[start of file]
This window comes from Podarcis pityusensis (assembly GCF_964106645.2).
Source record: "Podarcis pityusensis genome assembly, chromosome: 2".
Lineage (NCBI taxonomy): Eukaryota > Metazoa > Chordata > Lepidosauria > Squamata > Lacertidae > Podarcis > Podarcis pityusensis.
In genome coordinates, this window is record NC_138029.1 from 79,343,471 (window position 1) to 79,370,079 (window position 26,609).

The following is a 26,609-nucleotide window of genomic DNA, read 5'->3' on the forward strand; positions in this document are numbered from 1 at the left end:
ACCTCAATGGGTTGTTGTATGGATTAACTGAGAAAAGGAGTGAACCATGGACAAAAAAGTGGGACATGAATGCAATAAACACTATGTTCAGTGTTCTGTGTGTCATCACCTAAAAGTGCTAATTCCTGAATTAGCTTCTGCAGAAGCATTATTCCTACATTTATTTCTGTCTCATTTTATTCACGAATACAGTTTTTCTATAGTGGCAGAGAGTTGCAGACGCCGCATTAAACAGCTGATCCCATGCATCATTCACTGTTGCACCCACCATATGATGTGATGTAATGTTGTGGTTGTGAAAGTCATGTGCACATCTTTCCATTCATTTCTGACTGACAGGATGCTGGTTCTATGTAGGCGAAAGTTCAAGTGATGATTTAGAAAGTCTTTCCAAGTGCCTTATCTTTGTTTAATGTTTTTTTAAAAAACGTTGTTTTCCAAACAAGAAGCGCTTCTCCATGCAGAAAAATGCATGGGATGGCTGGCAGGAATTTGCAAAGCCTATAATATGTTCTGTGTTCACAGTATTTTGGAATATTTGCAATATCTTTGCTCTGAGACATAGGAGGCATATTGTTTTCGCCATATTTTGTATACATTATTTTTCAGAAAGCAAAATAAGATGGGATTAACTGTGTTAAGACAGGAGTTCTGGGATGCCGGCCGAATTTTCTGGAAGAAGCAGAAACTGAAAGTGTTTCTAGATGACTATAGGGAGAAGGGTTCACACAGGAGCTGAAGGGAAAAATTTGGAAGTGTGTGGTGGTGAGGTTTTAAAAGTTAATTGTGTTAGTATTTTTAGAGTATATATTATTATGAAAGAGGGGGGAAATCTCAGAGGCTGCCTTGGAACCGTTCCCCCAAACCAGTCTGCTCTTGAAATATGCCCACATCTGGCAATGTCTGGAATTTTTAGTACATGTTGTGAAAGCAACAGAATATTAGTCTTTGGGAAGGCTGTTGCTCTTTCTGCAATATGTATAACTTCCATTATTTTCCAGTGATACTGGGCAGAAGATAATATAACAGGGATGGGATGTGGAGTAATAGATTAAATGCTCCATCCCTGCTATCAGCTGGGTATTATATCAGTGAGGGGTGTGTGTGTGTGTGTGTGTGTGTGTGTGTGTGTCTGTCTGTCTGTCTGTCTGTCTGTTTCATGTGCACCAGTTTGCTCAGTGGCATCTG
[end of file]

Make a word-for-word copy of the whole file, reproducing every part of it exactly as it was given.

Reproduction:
This window comes from Podarcis pityusensis (assembly GCF_964106645.2).
Source record: "Podarcis pityusensis genome assembly, chromosome: 2".
Lineage (NCBI taxonomy): Eukaryota > Metazoa > Chordata > Lepidosauria > Squamata > Lacertidae > Podarcis > Podarcis pityusensis.
In genome coordinates, this window is record NC_138029.1 from 79,343,471 (window position 1) to 79,370,079 (window position 26,609).

The following is a 26,609-nucleotide window of genomic DNA, read 5'->3' on the forward strand; positions in this document are numbered from 1 at the left end:
ACCTCAATGGGTTGTTGTATGGATTAACTGAGAAAAGGAGTGAACCATGGACAAAAAAGTGGGACATGAATGCAATAAACACTATGTTCAGTGTTCTGTGTGTCATCACCTAAAAGTGCTAATTCCTGAATTAGCTTCTGCAGAAGCATTATTCCTACATTTATTTCTGTCTCATTTTATTCACGAATACAGTTTTTCTATAGTGGCAGAGAGTTGCAGACGCCGCATTAAACAGCTGATCCCATGCATCATTCACTGTTGCACCCACCATATGATGTGATGTAATGTTGTGGTTGTGAAAGTCATGTGCACATCTTTCCATTCATTTCTGACTGACAGGATGCTGGTTCTATGTAGGCGAAAGTTCAAGTGATGATTTAGAAAGTCTTTCCAAGTGCCTTATCTTTGTTTAATGTTTTTTTAAAAAACGTTGTTTTCCAAACAAGAAGCGCTTCTCCATGCAGAAAAATGCATGGGATGGCTGGCAGGAATTTGCAAAGCCTATAATATGTTCTGTGTTCACAGTATTTTGGAATATTTGCAATATCTTTGCTCTGAGACATAGGAGGCATATTGTTTTCGCCATATTTTGTATACATTATTTTTCAGAAAGCAAAATAAGATGGGATTAACTGTGTTAAGACAGGAGTTCTGGGATGCCGGCCGAATTTTCTGGAAGAAGCAGAAACTGAAAGTGTTTCTAGATGACTATAGGGAGAAGGGTTCACACAGGAGCTGAAGGGAAAAATTTGGAAGTGTGTGGTGGTGAGGTTTTAAAAGTTAATTGTGTTAGTATTTTTAGAGTATATATTATTATGAAAGAGGGGGGAAATCTCAGAGGCTGCCTTGGAACCGTTCCCCCAAACCAGTCTGCTCTTGAAATATGCCCACATCTGGCAATGTCTGGAATTTTTAGTACATGTTGTGAAAGCAACAGAATATTAGTCTTTGGGAAGGCTGTTGCTCTTTCTGCAATATGTATAACTTCCATTATTTTCCAGTGATACTGGGCAGAAGATAATATAACAGGGATGGGATGTGGAGTAATAGATTAAATGCTCCATCCCTGCTATCAGCTGGGTATTATATCAGTGAGGGGTGTGTGTGTGTGTGTGTGTGTGTGTGTGTGTGTCTGTCTGTCTGTCTGTCTGTCTGTTTCATGTGCACCAGTTTGCTCAGTGGCATCTG